Diabetes Update: The New Concentrated Insulin Products – Nurse Practitioner

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  Credits  1.5

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In the US, approximately 22 million adults are living with diabetes; of these, 90–95% are classified as having type 2 diabetes (T2DM), a progressive disease in which beta cell function declines based on the duration of the disease and level of glycemic control. The American Diabetes Association (ADA) and the American Association of Clinical Endocrinologists (AACE) both recognize that achieving and maintaining the patient’s glycemic goals are essential for the prevention, or delay in progression, of chronic complications associated with diabetes. However, about half of US adults are not meeting their glycemic goals. Based on the most recent data, 50% of adults with diabetes are taking only oral medications for glycemic control; at least 30% are using insulin, either in combination with oral therapy or as monotherapy. With the rising rates of obesity and T2DM, insulin is emerging as a “sooner rather than later” treatment option. Why more insulin products? For the past several decades, pharmaceutical companies have attempted to develop insulin formulations that kinetically mimic endogenous insulin secretion. An ideal bolus insulin should have a rapid onset and short duration of action, while an ideal basal insulin would produce smooth or constant plasma levels over a prolonged duration. Although insulin products have improved over the years, there is no product that mimics physiologic insulin secretion exactly. In 2015, the FDA approved 3 new concentrated insulin products (lispro U-200, glargine U-300, degludec U-200), and in 2016 a new prefilled delivery device for regular U-500 insulin was approved. Compared with neutral protamine Hagedorn (NPH) insulin, the new long-acting products more closely resemble an ideal basal insulin. Insulin is considered a high-alert medication by the Institute for Safe Medication Practices in both the inpatient and outpatient settings. It is fraught with dosing, dispensing, and administration errors. The emergence of the concentrated insulin products challenges providers to educate both patients and other healthcare professionals about the differences, benefits, practical use, safety, and efficacy of these agents.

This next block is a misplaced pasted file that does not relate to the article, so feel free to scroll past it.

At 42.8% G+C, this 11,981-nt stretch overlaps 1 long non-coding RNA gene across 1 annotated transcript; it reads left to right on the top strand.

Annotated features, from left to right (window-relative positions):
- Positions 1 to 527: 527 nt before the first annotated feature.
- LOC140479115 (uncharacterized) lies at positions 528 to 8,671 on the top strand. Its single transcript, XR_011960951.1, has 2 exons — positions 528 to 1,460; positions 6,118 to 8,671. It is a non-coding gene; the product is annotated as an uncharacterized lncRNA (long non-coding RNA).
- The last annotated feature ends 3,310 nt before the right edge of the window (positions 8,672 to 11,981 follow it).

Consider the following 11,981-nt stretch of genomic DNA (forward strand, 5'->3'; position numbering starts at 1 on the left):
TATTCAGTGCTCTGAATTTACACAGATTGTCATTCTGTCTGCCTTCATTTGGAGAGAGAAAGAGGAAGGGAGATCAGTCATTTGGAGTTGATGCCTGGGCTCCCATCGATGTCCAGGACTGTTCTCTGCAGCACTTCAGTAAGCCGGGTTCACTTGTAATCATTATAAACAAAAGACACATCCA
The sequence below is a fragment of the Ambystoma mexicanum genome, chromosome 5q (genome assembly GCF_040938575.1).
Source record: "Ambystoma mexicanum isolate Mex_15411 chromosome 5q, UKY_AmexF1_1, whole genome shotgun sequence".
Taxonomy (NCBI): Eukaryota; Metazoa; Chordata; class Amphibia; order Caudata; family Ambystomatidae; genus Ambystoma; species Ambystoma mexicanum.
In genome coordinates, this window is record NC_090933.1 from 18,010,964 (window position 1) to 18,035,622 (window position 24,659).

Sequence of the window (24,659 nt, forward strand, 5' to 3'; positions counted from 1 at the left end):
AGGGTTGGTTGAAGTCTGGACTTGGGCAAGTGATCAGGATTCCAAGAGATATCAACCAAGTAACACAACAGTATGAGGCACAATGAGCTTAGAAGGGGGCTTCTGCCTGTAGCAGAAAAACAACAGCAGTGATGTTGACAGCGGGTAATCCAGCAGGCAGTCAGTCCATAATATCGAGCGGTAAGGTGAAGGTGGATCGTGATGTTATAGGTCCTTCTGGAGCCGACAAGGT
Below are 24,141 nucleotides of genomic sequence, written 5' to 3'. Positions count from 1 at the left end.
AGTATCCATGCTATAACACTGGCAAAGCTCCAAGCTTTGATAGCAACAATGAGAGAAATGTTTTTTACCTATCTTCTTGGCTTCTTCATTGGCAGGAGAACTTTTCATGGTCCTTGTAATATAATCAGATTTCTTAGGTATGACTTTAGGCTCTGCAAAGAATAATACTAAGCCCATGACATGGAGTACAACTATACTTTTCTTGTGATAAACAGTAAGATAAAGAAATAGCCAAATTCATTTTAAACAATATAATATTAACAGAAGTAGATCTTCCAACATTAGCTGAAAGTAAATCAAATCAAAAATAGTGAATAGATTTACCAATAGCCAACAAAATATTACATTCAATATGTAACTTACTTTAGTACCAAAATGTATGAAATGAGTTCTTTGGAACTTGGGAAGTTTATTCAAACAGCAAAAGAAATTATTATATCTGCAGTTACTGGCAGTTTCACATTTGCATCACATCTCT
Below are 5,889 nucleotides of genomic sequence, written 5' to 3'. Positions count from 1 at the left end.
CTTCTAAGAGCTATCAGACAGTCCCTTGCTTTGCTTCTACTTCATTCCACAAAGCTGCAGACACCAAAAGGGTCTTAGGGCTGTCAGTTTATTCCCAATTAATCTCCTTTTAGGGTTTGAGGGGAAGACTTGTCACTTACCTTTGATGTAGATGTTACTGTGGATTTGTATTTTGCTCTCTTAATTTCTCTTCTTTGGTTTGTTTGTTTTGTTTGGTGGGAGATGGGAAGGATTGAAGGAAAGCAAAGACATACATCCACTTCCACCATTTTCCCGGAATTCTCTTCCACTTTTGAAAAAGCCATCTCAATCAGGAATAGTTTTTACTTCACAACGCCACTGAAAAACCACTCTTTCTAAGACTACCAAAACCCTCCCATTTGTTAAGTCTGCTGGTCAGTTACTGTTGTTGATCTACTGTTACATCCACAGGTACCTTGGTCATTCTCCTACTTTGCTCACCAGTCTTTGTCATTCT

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Course Information

Target Audience

Nurse Practitioner

Knowledge Level

General Overview

This activity will apply to a broad range of learning needs/pharmacy settings. It may include common disease state/therapy overivews and/or general pharmacy needs such as medication errors, immunizations, or law topics.

Learning Objectives

Course Accreditation

  • Activity Type:
    Knowledge
  • CE Broker
    0428-0000-16-008-H01-P
  • Universal Activity Number:
    Nurse Practitioner : 0428-0000-16-008-H01-P
PharmCon is accredited by the Accreditation Council for Pharmacy Education as a provider of continuing pharmacy education.

PharmCon, Inc. is an approved course provider for continuing education for nurses by the Florida Board of Nursing. PharmCon is also recognized by the California Board of Nursing as a provider of nursing programs.

In order to obtain a Statement of Credit, attendees must answer poll questions where presented and complete a program evaluation. Attendees may immediately print their Statement of Credit or leave them stored on the website.

Technology Requirements

  • Hardware Requirements
    Standard Windows/Mac System
    iPad or iPhone
    Minimum screen resolution: 1024x768
    Speakers or headphones
  • Software Requirements
    Standard Windows/Mac System
    iPad or iPhone
    Minimum screen resolution: 1024x768
    Speakers or headphones
  • Network Requirements
    Broadband Internet Connection:
    T1, Hi-speed DSL or Cable
    4G cellular connection
Computer sharing is NOT permitted due to accreditation guidelines on activity monitoring. Credit is earned by one user per device.